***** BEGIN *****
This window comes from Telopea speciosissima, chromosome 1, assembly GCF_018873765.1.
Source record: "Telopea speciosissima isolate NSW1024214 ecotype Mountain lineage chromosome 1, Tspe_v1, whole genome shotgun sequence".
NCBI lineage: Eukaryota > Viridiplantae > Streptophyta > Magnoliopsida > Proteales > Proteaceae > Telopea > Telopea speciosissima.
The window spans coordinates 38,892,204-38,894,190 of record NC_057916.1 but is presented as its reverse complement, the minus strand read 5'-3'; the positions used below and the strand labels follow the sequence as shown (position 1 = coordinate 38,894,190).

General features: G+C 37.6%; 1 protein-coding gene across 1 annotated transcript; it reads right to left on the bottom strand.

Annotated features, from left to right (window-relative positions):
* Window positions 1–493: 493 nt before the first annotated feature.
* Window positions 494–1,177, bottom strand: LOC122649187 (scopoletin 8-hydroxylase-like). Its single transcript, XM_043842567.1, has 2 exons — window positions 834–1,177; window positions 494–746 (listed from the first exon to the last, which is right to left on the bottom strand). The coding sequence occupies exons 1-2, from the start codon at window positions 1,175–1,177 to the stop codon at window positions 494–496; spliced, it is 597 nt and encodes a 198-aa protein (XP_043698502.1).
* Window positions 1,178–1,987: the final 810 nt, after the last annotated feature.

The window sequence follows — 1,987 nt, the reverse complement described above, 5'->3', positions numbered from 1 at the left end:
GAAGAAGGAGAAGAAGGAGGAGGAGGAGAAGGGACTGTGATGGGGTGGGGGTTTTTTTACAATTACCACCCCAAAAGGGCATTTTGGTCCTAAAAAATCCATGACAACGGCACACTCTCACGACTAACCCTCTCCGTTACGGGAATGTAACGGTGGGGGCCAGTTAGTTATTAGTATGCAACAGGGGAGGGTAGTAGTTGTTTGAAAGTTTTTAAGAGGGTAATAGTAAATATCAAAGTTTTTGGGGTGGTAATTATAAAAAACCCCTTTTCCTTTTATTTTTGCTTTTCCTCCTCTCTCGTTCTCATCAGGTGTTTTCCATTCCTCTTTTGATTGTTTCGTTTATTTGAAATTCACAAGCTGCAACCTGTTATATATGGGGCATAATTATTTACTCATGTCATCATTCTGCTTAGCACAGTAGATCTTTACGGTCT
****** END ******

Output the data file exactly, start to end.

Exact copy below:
This window comes from Telopea speciosissima, chromosome 1, assembly GCF_018873765.1.
Source record: "Telopea speciosissima isolate NSW1024214 ecotype Mountain lineage chromosome 1, Tspe_v1, whole genome shotgun sequence".
NCBI lineage: Eukaryota > Viridiplantae > Streptophyta > Magnoliopsida > Proteales > Proteaceae > Telopea > Telopea speciosissima.
The window spans coordinates 38,892,204-38,894,190 of record NC_057916.1 but is presented as its reverse complement, the minus strand read 5'-3'; the positions used below and the strand labels follow the sequence as shown (position 1 = coordinate 38,894,190).

General features: G+C 37.6%; 1 protein-coding gene across 1 annotated transcript; it reads right to left on the bottom strand.

Annotated features, from left to right (window-relative positions):
* Window positions 1–493: 493 nt before the first annotated feature.
* Window positions 494–1,177, bottom strand: LOC122649187 (scopoletin 8-hydroxylase-like). Its single transcript, XM_043842567.1, has 2 exons — window positions 834–1,177; window positions 494–746 (listed from the first exon to the last, which is right to left on the bottom strand). The coding sequence occupies exons 1-2, from the start codon at window positions 1,175–1,177 to the stop codon at window positions 494–496; spliced, it is 597 nt and encodes a 198-aa protein (XP_043698502.1).
* Window positions 1,178–1,987: the final 810 nt, after the last annotated feature.

The window sequence follows — 1,987 nt, the reverse complement described above, 5'->3', positions numbered from 1 at the left end:
GAAGAAGGAGAAGAAGGAGGAGGAGGAGAAGGGACTGTGATGGGGTGGGGGTTTTTTTACAATTACCACCCCAAAAGGGCATTTTGGTCCTAAAAAATCCATGACAACGGCACACTCTCACGACTAACCCTCTCCGTTACGGGAATGTAACGGTGGGGGCCAGTTAGTTATTAGTATGCAACAGGGGAGGGTAGTAGTTGTTTGAAAGTTTTTAAGAGGGTAATAGTAAATATCAAAGTTTTTGGGGTGGTAATTATAAAAAACCCCTTTTCCTTTTATTTTTGCTTTTCCTCCTCTCTCGTTCTCATCAGGTGTTTTCCATTCCTCTTTTGATTGTTTCGTTTATTTGAAATTCACAAGCTGCAACCTGTTATATATGGGGCATAATTATTTACTCATGTCATCATTCTGCTTAGCACAGTAGATCTTTACGGTCT